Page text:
Saturday, 19 November 2022

Gladiators - Heroes of the Colosseum

The first documented gladiator fights took place in Rome in 264 BC. Descendants of a deceased person had three pairs of slaves compete against each other in the honor of the dearly departed. Typically, the fight would happen in a marketplace. These private battles of nobility became increasingly popular among citizens of ancient Rome.

Under Augustus (63 BC - 14 AD), games were allowed only during a few specific days of the year.
Gladiators were not always prisoners or slaves. Gladiator schools ensured a supply of highly trained fighters and many free citizens also joined. The Ludus Magnus east of the Colosseum was the largest in the Empire. The games offered a chance for the most successful to earn redemption, wealth and freedom. The typical fight day started around noon, with executions of criminals sentenced to death. Afterward, circus acts often took the stage. After a few contests, the gladiators were presented as the main act. Women also fought against each other. This was officially banned in the year 200.
The average age of those killed in the arena was around 28. Few gladiators survived more than ten matches. Gladiatorial combat became an essential feature of social life in the Roman world. Its popularity led to ever more lavish and costly games. The games lasted for nearly a thousand years, peaking between the 1st century BC and the 2nd century AD.

The games declined during the early 5th century after the adoption of Christianity.

The person who presided over the games was called the editor. He could be the emperor, a senator, or other political figure and made the final decision about the fate of the gladiators in the arena. To make sure the loser was dead, an attendant dressed as Mercury would touch him with a hot iron wand. If they were still alive, another attendant, dressed as Charon, would hit him with a mallet.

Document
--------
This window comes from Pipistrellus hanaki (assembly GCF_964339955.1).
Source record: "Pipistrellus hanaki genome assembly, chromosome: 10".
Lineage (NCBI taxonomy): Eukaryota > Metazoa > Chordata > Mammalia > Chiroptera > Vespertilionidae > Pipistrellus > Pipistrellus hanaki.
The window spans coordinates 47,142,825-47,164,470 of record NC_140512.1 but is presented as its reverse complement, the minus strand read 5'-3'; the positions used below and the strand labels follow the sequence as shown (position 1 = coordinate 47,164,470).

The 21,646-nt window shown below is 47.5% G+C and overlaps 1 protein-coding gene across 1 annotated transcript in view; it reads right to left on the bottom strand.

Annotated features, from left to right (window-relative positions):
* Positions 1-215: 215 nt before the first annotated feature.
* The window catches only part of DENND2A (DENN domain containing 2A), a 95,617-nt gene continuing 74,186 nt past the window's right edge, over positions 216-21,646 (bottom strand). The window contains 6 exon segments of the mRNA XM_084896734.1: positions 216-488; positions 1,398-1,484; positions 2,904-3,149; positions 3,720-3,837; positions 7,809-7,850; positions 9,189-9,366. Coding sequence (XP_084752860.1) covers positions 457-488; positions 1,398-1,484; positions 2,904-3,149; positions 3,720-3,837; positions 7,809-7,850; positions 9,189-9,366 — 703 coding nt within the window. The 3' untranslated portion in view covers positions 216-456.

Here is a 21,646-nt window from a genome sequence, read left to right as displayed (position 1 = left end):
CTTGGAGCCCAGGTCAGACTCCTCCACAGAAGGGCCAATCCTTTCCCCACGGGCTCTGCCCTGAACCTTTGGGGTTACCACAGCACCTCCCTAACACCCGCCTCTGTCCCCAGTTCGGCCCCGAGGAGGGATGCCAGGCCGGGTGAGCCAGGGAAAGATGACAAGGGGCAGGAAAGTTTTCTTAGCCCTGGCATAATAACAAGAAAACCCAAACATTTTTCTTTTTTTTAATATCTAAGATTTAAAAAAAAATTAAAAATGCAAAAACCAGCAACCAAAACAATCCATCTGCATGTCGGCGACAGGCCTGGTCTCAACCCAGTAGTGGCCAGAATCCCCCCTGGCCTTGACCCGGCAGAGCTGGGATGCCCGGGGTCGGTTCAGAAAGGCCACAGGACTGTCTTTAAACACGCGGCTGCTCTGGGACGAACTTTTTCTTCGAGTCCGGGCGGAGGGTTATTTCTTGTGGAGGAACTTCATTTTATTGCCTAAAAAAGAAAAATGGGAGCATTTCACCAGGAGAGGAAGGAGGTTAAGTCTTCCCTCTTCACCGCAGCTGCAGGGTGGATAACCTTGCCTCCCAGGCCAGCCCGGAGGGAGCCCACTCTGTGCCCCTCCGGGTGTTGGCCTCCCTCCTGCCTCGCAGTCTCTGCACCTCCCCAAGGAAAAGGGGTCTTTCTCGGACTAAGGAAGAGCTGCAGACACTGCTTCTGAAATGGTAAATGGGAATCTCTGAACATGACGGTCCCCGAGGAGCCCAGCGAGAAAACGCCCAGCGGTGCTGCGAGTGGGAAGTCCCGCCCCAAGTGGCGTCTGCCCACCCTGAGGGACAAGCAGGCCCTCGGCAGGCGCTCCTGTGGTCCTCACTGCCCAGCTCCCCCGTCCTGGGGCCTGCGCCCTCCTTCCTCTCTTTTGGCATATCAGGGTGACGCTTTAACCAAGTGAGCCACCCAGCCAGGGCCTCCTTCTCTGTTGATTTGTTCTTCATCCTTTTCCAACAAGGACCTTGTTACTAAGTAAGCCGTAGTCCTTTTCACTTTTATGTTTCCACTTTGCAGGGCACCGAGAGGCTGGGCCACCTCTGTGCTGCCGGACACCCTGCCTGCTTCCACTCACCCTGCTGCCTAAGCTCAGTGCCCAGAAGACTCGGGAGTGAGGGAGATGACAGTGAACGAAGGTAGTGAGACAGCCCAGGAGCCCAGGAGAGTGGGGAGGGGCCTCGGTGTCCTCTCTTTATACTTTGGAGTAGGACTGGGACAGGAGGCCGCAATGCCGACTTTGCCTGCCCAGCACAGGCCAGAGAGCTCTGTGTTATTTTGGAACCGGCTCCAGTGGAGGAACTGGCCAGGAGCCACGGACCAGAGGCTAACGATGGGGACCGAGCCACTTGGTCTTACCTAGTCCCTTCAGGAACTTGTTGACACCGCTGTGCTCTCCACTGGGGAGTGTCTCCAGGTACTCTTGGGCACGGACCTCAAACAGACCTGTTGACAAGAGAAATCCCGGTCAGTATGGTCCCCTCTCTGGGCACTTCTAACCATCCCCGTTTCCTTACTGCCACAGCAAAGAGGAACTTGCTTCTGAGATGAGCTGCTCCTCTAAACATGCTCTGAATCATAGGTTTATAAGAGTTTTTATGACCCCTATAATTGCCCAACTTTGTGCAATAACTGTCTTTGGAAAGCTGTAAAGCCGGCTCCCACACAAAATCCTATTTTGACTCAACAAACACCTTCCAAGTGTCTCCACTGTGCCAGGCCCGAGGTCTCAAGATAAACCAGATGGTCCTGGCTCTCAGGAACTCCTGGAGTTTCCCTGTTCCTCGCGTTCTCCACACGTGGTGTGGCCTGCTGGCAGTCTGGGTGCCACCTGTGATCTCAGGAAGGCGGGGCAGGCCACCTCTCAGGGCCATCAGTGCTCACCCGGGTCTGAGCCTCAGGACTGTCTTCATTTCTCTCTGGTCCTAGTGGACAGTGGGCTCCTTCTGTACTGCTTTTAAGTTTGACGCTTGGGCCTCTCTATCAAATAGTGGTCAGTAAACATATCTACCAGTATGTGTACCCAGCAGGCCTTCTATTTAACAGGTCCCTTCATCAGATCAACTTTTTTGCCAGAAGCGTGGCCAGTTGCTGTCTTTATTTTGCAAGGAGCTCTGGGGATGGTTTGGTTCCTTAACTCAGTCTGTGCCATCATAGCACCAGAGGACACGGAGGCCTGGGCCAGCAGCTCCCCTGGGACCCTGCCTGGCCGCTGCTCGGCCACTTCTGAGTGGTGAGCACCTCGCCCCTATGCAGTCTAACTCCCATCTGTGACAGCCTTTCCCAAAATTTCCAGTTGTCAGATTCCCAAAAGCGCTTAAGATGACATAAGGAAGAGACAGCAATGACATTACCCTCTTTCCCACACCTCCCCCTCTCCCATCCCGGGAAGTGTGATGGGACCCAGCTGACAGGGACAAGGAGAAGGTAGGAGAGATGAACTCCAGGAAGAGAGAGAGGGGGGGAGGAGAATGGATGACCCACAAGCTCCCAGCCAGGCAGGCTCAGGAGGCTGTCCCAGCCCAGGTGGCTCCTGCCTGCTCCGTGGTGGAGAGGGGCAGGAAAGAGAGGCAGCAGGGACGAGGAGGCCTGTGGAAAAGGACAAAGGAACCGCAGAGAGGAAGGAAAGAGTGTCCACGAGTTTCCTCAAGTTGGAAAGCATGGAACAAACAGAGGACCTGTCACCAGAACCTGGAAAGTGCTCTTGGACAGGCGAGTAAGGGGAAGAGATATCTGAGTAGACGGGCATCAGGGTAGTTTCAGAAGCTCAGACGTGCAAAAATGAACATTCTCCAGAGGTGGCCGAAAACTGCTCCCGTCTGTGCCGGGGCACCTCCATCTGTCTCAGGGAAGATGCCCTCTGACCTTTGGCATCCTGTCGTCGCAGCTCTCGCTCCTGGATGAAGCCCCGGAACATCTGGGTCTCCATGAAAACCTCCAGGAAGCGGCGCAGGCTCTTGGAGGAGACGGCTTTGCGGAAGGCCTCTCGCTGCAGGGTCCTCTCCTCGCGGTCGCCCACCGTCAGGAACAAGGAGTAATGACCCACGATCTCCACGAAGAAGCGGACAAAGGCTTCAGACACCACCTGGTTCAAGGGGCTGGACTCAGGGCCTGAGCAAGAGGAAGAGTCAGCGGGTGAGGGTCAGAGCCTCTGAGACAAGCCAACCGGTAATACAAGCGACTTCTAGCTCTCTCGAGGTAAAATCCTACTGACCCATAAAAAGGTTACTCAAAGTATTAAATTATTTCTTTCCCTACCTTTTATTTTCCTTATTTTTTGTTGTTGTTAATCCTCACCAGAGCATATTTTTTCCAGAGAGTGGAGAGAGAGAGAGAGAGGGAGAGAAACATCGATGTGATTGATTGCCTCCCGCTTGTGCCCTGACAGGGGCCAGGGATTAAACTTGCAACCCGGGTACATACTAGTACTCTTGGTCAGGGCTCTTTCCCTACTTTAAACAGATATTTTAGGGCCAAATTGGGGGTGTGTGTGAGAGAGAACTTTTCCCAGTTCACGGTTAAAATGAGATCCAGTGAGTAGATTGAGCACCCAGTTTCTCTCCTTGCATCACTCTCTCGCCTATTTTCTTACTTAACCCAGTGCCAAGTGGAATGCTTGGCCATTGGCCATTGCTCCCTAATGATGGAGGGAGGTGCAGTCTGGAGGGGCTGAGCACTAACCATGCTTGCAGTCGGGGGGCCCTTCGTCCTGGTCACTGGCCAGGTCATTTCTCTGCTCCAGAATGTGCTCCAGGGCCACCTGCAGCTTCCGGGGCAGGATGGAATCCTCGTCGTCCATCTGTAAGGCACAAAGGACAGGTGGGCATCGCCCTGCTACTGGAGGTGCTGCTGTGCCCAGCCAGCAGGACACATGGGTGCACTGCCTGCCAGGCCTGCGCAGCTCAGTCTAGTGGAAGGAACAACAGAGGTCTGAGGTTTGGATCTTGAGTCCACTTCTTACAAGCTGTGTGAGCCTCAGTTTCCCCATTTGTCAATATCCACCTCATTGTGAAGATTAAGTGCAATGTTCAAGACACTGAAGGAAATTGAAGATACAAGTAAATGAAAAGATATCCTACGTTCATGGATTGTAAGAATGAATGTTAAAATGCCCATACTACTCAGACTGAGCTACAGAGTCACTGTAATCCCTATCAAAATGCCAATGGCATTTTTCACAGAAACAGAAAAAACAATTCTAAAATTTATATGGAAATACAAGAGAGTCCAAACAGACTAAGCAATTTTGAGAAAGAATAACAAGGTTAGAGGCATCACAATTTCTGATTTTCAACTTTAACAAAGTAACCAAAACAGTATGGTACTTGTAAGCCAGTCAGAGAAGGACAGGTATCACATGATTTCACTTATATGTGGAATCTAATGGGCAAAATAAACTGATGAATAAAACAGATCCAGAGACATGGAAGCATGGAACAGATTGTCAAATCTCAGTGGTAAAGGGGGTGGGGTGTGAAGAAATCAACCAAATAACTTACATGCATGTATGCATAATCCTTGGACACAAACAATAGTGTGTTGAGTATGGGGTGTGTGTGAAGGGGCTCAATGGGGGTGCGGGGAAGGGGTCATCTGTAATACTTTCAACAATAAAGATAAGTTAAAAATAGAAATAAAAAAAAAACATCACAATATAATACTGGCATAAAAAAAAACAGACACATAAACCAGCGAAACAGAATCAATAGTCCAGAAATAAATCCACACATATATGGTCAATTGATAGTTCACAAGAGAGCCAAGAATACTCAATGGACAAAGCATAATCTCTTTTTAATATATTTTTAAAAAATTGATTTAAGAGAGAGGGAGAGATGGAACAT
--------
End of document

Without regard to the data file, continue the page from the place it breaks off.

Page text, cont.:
If a gladiator repeatedly survived the arena and lived to retire, they were given a symbolic wooden training sword, or rudis, as a token of their freedom. Even when they had won their freedom, the lucrative life of the gladiator still appealed: rudiarii were gladiators who had won their freedom but chose to remain fighting in the arena.

Helmet of a murmillo.
There were many types of gladiators and each had different weapons. It was usual to pair off combatants with widely different, but more or less equivalent, equipment. Studies have shown that gladiators fought to strict rules and barefooted. During combat musicians performed and altered tempo to match that of the combat.
From left, a disarmed and surrendering retiarius and his secutor opponent, a thraex and murmillo, a hoplhus and murmillo (who is signalling his surrender), and the referee.

Roman gladiator trident.